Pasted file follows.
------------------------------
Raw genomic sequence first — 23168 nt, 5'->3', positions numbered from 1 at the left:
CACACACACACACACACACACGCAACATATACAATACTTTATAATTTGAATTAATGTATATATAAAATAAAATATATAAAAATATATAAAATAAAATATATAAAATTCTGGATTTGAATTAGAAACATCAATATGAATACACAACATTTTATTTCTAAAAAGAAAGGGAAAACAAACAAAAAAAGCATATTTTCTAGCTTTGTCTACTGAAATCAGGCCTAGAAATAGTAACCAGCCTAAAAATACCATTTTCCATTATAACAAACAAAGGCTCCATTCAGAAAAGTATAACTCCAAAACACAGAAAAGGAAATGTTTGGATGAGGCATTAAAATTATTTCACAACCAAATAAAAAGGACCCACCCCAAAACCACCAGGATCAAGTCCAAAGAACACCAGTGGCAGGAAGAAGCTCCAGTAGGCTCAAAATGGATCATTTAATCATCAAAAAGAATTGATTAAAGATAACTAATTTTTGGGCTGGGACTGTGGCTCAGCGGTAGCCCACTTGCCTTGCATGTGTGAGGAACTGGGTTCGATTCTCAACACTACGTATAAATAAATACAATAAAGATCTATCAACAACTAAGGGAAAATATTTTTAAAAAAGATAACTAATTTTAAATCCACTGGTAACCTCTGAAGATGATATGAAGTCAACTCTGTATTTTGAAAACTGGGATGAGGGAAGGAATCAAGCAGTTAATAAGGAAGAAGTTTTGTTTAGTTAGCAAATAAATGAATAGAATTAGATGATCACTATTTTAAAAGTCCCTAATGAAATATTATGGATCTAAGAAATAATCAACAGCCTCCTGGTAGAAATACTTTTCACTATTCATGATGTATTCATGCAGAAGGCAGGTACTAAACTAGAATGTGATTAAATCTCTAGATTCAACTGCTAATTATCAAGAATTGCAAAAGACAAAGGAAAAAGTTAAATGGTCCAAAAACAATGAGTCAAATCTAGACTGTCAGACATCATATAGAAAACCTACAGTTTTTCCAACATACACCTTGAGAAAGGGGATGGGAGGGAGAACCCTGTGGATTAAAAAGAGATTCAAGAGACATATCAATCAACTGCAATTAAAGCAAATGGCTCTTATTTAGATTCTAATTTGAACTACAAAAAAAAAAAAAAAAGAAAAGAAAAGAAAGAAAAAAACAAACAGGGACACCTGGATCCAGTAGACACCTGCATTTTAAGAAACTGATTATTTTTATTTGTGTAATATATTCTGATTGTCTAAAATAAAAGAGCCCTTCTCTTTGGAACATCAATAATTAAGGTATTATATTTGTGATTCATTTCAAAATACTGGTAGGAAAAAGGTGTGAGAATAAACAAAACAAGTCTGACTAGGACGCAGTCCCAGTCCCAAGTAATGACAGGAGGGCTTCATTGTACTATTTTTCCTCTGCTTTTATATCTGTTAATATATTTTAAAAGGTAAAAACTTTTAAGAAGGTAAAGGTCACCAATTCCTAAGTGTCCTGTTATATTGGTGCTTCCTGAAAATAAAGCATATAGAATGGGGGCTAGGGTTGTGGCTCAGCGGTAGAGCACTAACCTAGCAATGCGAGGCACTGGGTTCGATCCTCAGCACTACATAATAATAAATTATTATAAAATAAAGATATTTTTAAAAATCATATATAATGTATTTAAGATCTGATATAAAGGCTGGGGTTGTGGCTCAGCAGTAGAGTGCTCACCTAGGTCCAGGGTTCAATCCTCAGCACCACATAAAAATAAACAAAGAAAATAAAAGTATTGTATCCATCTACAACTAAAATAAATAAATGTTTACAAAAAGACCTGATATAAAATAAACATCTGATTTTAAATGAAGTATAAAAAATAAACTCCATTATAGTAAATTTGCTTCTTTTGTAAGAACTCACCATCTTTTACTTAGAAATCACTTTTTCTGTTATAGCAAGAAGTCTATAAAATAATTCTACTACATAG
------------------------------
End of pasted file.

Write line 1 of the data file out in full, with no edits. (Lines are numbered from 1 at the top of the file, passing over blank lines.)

Raw genomic sequence first — 23168 nt, 5'->3', positions numbered from 1 at the left: